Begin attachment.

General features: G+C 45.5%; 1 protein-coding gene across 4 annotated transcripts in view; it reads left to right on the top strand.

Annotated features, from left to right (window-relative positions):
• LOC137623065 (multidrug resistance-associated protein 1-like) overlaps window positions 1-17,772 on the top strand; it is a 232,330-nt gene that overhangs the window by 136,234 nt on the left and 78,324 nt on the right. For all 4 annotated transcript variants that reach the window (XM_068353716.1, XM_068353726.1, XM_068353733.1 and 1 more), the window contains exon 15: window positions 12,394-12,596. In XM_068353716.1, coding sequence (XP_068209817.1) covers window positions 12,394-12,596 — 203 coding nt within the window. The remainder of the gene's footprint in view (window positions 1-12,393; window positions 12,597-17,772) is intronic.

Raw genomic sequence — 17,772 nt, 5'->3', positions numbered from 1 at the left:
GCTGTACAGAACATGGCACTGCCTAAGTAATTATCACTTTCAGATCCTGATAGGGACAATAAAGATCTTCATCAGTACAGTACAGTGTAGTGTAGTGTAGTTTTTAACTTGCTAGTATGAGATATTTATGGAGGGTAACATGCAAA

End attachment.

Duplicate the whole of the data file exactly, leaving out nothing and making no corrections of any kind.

General features: G+C 45.5%; 1 protein-coding gene across 4 annotated transcripts in view; it reads left to right on the top strand.

Annotated features, from left to right (window-relative positions):
• LOC137623065 (multidrug resistance-associated protein 1-like) overlaps window positions 1-17,772 on the top strand; it is a 232,330-nt gene that overhangs the window by 136,234 nt on the left and 78,324 nt on the right. For all 4 annotated transcript variants that reach the window (XM_068353716.1, XM_068353726.1, XM_068353733.1 and 1 more), the window contains exon 15: window positions 12,394-12,596. In XM_068353716.1, coding sequence (XP_068209817.1) covers window positions 12,394-12,596 — 203 coding nt within the window. The remainder of the gene's footprint in view (window positions 1-12,393; window positions 12,597-17,772) is intronic.

Raw genomic sequence — 17,772 nt, 5'->3', positions numbered from 1 at the left:
GCTGTACAGAACATGGCACTGCCTAAGTAATTATCACTTTCAGATCCTGATAGGGACAATAAAGATCTTCATCAGTACAGTACAGTGTAGTGTAGTGTAGTTTTTAACTTGCTAGTATGAGATATTTATGGAGGGTAACATGCAAA